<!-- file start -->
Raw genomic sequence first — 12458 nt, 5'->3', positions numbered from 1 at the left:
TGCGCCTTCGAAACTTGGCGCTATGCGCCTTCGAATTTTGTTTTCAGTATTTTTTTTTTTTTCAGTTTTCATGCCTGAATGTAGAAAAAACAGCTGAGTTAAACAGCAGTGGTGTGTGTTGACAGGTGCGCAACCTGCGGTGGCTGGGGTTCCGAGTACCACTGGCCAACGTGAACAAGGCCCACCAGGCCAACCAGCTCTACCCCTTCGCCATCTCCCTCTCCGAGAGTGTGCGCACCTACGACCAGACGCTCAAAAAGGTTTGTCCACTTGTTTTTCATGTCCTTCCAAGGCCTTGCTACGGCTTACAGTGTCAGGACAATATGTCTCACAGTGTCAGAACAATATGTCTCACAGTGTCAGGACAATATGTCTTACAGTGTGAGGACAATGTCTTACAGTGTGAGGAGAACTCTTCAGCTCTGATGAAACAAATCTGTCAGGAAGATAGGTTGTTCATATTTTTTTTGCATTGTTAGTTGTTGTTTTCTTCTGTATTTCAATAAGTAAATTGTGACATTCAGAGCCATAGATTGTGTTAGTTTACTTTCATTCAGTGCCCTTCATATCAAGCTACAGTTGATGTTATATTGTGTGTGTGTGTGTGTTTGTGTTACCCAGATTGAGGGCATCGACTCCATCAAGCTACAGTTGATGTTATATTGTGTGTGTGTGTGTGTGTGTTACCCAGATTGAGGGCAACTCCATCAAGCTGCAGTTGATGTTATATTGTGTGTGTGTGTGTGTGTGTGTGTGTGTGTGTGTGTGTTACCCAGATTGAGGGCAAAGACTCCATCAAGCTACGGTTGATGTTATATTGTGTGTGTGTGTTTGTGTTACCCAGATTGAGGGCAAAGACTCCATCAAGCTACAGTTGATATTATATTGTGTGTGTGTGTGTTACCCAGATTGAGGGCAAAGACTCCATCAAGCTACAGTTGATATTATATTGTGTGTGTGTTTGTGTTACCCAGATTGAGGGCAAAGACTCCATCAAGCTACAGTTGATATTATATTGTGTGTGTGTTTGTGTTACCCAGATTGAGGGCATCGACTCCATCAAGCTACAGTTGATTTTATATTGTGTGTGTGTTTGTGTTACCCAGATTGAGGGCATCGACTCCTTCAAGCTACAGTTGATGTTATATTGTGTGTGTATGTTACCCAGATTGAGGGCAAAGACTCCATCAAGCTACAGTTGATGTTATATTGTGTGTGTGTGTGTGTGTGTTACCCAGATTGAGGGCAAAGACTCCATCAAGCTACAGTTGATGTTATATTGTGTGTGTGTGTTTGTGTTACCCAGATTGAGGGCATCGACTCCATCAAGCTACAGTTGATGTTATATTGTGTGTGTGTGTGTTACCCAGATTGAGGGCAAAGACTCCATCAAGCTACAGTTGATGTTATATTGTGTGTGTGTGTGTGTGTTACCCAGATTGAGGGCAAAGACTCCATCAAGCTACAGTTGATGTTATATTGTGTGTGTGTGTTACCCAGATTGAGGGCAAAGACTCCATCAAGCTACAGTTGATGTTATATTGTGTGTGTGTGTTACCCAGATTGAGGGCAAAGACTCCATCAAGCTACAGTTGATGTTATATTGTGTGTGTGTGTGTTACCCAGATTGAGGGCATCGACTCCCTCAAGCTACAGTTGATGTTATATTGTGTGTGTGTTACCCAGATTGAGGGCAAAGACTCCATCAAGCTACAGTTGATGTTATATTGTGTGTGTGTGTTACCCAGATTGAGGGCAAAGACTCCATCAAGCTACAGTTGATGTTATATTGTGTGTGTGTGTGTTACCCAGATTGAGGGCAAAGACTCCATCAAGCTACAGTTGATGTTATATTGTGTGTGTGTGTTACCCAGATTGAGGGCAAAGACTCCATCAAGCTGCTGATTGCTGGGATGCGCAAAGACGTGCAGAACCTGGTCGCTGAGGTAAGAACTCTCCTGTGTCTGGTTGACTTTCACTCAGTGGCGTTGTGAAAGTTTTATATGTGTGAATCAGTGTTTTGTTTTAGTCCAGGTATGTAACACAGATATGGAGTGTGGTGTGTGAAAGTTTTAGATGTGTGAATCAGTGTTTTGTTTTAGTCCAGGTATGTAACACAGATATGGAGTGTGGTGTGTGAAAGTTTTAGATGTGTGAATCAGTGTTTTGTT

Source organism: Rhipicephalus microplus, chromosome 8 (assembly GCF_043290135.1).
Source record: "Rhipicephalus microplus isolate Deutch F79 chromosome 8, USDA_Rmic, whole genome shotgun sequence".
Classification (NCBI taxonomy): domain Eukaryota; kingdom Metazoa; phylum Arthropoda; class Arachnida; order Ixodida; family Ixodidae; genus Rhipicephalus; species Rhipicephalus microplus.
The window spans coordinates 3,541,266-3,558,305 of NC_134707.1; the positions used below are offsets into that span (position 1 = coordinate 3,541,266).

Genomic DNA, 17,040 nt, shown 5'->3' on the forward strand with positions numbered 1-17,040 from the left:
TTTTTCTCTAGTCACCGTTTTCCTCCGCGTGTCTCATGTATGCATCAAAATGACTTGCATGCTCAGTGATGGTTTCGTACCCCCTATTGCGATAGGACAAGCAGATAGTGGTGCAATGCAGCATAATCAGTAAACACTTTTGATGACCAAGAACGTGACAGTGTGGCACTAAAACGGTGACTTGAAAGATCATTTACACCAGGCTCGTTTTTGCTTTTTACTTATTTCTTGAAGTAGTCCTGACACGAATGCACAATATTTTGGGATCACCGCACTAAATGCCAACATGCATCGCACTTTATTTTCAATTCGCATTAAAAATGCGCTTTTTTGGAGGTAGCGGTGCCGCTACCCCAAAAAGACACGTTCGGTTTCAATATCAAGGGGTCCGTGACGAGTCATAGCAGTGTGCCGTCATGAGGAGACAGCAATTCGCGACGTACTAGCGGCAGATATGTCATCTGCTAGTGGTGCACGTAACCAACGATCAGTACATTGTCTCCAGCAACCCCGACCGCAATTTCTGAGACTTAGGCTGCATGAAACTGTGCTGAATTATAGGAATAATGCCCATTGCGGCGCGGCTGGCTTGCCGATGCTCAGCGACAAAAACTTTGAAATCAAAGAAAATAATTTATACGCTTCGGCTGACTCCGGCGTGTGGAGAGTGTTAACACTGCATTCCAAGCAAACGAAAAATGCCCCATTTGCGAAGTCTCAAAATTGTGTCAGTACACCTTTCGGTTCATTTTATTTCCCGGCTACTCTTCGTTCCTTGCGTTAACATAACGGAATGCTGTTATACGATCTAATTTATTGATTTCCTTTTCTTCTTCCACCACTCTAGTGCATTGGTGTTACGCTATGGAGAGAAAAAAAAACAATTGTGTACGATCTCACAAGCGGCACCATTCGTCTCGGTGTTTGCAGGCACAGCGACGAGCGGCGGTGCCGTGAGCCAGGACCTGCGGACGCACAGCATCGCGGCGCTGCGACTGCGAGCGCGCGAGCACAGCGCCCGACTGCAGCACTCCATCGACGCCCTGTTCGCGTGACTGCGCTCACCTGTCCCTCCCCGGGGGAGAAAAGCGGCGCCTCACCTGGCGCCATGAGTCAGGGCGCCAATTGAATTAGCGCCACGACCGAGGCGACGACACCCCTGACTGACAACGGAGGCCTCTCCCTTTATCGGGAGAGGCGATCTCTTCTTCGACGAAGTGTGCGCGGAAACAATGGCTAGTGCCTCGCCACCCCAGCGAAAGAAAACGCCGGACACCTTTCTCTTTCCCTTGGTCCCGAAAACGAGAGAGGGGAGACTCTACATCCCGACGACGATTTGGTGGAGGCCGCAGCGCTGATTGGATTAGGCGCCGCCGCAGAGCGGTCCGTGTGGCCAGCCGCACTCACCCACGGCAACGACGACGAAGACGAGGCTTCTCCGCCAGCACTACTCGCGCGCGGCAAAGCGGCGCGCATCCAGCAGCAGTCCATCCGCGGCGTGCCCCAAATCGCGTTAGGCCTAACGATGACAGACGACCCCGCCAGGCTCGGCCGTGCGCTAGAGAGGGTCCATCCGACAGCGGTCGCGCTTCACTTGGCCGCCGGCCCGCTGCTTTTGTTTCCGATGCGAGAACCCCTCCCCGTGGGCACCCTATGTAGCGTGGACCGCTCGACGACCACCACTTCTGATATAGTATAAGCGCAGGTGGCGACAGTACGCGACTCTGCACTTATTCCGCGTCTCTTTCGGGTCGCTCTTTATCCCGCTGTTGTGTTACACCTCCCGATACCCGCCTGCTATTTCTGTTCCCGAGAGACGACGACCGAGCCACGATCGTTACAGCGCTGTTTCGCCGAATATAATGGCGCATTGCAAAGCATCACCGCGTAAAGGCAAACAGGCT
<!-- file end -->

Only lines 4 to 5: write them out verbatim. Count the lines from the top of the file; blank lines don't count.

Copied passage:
Source record: "Rhipicephalus microplus isolate Deutch F79 chromosome 8, USDA_Rmic, whole genome shotgun sequence".
Classification (NCBI taxonomy): domain Eukaryota; kingdom Metazoa; phylum Arthropoda; class Arachnida; order Ixodida; family Ixodidae; genus Rhipicephalus; species Rhipicephalus microplus.